But what if the decision is taken out of his hands? “Sebastian would stop, and I don’t think it would take an awful lot for that to happen,” said Ecclestone.
“If something upset him enough he would leave. He is happy with his family, close with his two girls, and his wife, so the last thing he would want to do is upset them for Formula One.”
During his four-decade rule, Ecclestone, unlike his American successor Chase Carey, ensured he created enough controversy to keep the sport in the spotlight. Away from the race track, it is a mantra he is sticking to.
“What we really need to do is hire Vladimir Putin for three months and have him here looking after us,” said Ecclestone when asked about Brexit. “He wouldn’t have suffered all of this nonsense.
“I voted to leave. Theresa May was the wrong person to negotiate the deal. She is a politician. It needed a used-car dealer, and somebody to go over to Brussels and lay it all on the line.”
The 1,000th Formula One race takes place at the Shanghai International Circuit in China on Sunday.
Here, Press Association Sport looks back at 10 of the best.
1958 Portuguese Grand Prix
Stirling Moss became a household name in the 50s and 60s. Despite never winning a world championship, Moss will be remembered not only as one of the greatest, but the most sporting racer.
This was on display in Portugal where he won ahead of title rival Mike Hawthorn. Hawthorn was facing disqualification, but Moss protested his innocence in front of the stewards.
Hawthorn held on to second, and the six points, and ended up winning the championship, the first Briton to do so, by just one point from Moss.
1969 Italian Grand Prix
Jackie Stewart took his first world title with one of the hardest-fought victories of his career, and the closest one-two-three-four finishes ever. The Scot beat Jochen Rindt by just eight hundredths of a second at Monza’s Temple of Speed.
Less than a fifth of a second separated the top four after 100 minutes of spellbinding racing.
1976 Japanese Grand Prix
Such was the theatre of the 1976 season, Hollywood released Rush, a film which depicted the rivalry between James Hunt and Niki Lauda, four decades on.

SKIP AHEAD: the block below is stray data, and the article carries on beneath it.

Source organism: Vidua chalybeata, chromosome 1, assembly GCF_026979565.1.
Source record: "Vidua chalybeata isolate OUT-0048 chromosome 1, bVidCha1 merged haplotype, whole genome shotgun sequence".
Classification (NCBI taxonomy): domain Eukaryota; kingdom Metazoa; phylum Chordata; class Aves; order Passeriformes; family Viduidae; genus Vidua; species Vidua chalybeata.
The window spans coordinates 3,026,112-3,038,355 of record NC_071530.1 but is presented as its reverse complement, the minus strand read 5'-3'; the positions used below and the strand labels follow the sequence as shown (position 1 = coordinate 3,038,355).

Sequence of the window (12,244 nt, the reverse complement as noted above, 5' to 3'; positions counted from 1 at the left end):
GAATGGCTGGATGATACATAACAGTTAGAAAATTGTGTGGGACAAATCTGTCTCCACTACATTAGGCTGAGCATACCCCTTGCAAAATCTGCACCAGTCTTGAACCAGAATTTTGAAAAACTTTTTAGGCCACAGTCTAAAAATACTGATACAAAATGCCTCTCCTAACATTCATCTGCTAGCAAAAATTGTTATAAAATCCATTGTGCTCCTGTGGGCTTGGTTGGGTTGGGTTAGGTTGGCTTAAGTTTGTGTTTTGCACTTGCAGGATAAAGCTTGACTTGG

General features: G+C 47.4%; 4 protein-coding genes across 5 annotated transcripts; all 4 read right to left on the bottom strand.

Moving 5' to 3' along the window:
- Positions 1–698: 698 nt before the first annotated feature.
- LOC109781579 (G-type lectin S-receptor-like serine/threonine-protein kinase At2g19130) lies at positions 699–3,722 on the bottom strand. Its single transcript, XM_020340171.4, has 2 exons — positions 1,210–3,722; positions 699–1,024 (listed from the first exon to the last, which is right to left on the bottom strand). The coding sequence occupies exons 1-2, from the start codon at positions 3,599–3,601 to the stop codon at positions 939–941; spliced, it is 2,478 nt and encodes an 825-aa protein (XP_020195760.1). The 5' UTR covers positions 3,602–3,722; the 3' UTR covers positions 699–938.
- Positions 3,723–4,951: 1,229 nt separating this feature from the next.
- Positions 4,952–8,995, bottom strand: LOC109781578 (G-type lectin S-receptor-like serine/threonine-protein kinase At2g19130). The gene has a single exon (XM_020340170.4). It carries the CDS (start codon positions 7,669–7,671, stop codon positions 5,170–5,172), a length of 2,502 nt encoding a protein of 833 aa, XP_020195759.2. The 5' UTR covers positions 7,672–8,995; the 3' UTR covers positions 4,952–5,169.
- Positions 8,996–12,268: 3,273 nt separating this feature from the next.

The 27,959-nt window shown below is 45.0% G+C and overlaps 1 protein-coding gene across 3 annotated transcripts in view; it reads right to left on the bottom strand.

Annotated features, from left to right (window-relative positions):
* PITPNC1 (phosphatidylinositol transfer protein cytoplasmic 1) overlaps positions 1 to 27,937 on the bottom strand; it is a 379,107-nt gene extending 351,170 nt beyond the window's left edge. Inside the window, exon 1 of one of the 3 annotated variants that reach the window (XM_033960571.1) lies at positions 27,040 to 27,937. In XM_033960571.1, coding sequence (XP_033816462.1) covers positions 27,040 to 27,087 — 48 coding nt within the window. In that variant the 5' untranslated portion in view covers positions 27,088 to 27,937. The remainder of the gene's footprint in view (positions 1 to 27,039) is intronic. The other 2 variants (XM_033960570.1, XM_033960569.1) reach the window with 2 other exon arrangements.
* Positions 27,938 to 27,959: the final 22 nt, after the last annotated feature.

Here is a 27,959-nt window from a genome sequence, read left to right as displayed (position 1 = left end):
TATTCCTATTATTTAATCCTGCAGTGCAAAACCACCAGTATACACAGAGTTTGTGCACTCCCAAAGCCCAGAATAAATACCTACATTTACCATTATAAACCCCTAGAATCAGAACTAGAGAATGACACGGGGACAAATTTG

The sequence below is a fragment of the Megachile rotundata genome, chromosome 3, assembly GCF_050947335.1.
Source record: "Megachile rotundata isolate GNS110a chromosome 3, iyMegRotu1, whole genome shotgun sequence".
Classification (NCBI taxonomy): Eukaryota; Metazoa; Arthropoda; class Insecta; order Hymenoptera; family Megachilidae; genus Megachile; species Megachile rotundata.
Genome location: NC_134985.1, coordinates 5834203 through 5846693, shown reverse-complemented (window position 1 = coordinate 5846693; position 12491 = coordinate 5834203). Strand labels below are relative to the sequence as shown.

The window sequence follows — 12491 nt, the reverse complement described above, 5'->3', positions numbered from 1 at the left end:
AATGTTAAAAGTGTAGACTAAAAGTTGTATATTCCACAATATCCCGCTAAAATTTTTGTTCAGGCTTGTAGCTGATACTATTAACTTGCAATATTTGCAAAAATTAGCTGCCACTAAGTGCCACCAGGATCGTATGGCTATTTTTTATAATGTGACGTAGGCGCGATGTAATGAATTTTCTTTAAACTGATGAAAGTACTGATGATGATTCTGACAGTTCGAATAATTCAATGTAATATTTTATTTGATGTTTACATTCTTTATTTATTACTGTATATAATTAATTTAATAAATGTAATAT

In an incident-packed year, Lauda almost died in a fireball inferno at the Nurburgring, but a few weeks later remarkably returned at Monza. The title went to the wire at a rain-hit Fuji.
Lauda, who led Hunt by three points, retired from the race blaming the awful conditions. Hunt raced on, and despite dropping down the field after a dramatic late tyre problem, crossed the line in third to take the title.
1986 Australian Grand Prix
Millions in the UK set their alarms in the hope of waking up to watch Nigel Mansell become the first Briton since Hunt to win the title. The plucky Englishman was on course to do just that before a tyre blow-out derailed his chances in Adelaide.
“And colossally that’s Mansell,” said Murray Walker as Mansell’s Williams came to a dramatic halt. Mansell had to wait another six years before winning his maiden championship.
1989 Japanese Grand Prix
Ayrton Senna’s rivalry with Alain Prost is probably the biggest the sport has ever known. The enigmatic Brazilian pitched against the diminutive Frenchman they called the professor.
Their relationship as team-mates at the dominant McLaren team had reached fever pitch by the penultimate race of the season in Suzuka, and boiled over when they collided. Senna dived underneath Prost at the chicane in a bid to keep his title hopes alive.
Prost knew he would be crowned champion if Senna did not finish and the pair crashed. Prost retired but Senna recovered to win, only to be controversially disqualified after he was adjudged to have re-joined the track illegally.
1993 European Grand Prix
Senna’s opening lap at a rain-soaked Donington Park is regarded as the finest in the sport’s history. The Brazilian, driving a McLaren not in the same league as Williams that year, started fourth but assumed the lead from Prost within a handful of corners.
In the changeable conditions, Senna put on a masterful display to win by a minute and a half.
1998 Belgian Grand Prix
The race in Spa was unforgettable for two reasons; firstly, an incredible first-lap crash which wiped out virtually the entire field. Then, with Michael Schumacher on course for a routine victory, the Ferrari driver smashed into the back of David Coulthard’s McLaren.
Schumacher retired from the race and then charged down the pit lane to confront the Scot.
2008 Brazilian Grand Prix
Lewis Hamilton wrote his name in Formula One folklore by taking his first world championship on the last corner of the last lap of the last race. Needing to finish fifth, he passed the Toyota of Timo Glock in pouring rain at Interlagos, denying local favourite Felipe Massa of the title he thought he had won.
2011 Canadian Grand Prix
Jenson Button won the longest race in history, a four-hour marathon that was red-flagged following torrential rain in Montreal. At one stage, Button was last but the Englishman delivered a memorable display to carve his way back through the field, from 21st to first, passing Sebastian Vettel, who spun, on the final lap.
2014 Bahrain Grand Prix
Hamilton and Nico Rosberg were embroiled in a battle so enthralling in Bahrain, one national newspaper proclaimed it as the Race of the Century.
The Mercedes team-mates slugged it out over 57 thrilling laps for first place with Hamilton ultimately prevailing. The Briton later beat Rosberg to the championship at the final race in Abu Dhabi.